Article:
Assistance to the accused. Presently, all provinces and territories will appoint an attorney to represent persons who, if convicted, may be imprisoned or may lose their means of financial support. When defendants first appear at trial, they are given an opportunity to hire a lawyer if they have not already obtained one. In jurisdictions where there is a private legal aid scheme, an accused person who cannot financially afford a lawyer can, if his or her application to legal aid is accepted, select a lawyer of his or her choice from a list of lawyers who have agreed to participate in the legal aid panel. In cases where the accused is applying for legal aid, in order to allow counsel to prepare the case, the matter will usually be held over for 2 weeks, during which time a trial date is set. When the accused presents the court with a letter from his or her lawyer setting out the trial dates, the lawyer has gone on the record as representing the client. This means that the lawyer is committed to act for the client and will, unless his or her name is removed from the record, be obligated to appear at the accused's trial. Before setting a trial date, the lawyers will want to ensure that they are prepared to represent the accused and that their fees are secure. If an accused cannot get legal aid and cannot agree with a lawyer as to an appropriate fee, the judge will inform the accused that the matter has been marked preemptory, meaning that it will proceed to trial whether or not a lawyer is representing the accused. (Canada Year Book 1990: 20.8; MacIntosh, 1989: 376-377). Someone who is charged with an indictable offense must appear in court personally to set a trial date. However, an accused who is charged with a summary conviction offense may appear through an agent. An agent is a person who can legally represent the accused, such as a lawyer, tutor, or curator. An accused charged with a summary conviction offense may not have to appear at trial, but technically must have an agent appear instead. Although a lawyer can appear without a client at trial, the trial judge can order that the accused to be present. (MacIntosh, 1989: 376-377). In fiscal year 1989-1990, approximately 568,510 criminal and civil cases were handled by legal aid attorneys, paralegals, and private attorneys working on a fee-for-service basis. (Juristat, 1991: 7).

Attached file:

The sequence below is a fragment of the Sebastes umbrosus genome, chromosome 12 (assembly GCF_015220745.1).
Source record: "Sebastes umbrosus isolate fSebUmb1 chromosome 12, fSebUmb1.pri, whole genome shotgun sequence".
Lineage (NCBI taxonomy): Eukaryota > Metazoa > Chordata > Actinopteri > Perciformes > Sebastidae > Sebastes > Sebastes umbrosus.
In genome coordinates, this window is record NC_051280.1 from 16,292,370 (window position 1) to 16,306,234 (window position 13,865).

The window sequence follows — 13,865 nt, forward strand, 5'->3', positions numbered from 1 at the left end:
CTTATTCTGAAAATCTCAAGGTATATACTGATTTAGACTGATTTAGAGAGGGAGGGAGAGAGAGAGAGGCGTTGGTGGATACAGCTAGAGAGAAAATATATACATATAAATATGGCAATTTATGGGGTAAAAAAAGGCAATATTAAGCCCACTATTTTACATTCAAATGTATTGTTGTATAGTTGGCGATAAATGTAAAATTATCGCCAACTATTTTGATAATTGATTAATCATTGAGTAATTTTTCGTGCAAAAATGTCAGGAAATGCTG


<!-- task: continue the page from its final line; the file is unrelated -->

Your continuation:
Before a suspect can be criminally prosecuted, another person must put forth information before a Justice of the Peace in which he or she swears the accused has committed a specified offense or that there are reasonable grounds to believe that someone has committed a specified offense. In most cases, the person who swears on the information presented to the justice will be a police officer, but any private person having knowledge of a criminal offense may be the informant. Once the justice of the peace having jurisdiction has received the information, he or she must decide whether a case has been presented that warrants prosecuting the alleged offender. This is the first judicial determination in the prosecution process. It is not a determination of whether the alleged offender is guilty; it is only a determination that there are grounds that, absent any explanation or defense, would warrant the alleged offender being put on trial. Once the justice of the peace having jurisdiction over an offense has received information, and decides there are grounds to support a prosecution, the justice can issue process (e.g. issue a summons), which is an order directed to the accused requiring him or her to appear on a certain date at a particular court. The judge may also choose to issue an arrest warrant, which authorizes the police to arrest the person in question. Whichever of the 2 processes are issued, the laying of the information must be established, before there is any procedural contact with the accused. On the other hand, there are cases where the police encounter a person in the act of committing an offense, or who has just committed an offense. Here, the police act on their own initiative and start the process of an arrest. They then have time to go to a justice of the peace and lay the information. In this case, the laying of the information would occur after the first procedural contact with the accused Finally there is a judicial interim release hearing, in which the accused is put in temporary custody while waiting to be brought before the justice. This generally occurs if the police believe that it would be in the best interest of the public to hold the accused or that the offense is of a serious nature. (Understanding the Canadian Criminal Justice System, 1993: 6). Appeals at the level of indictable offenses are made to the Provincial Court of Appeal. Persons appealing the sentence of a summary offense must go to the district or county court judge.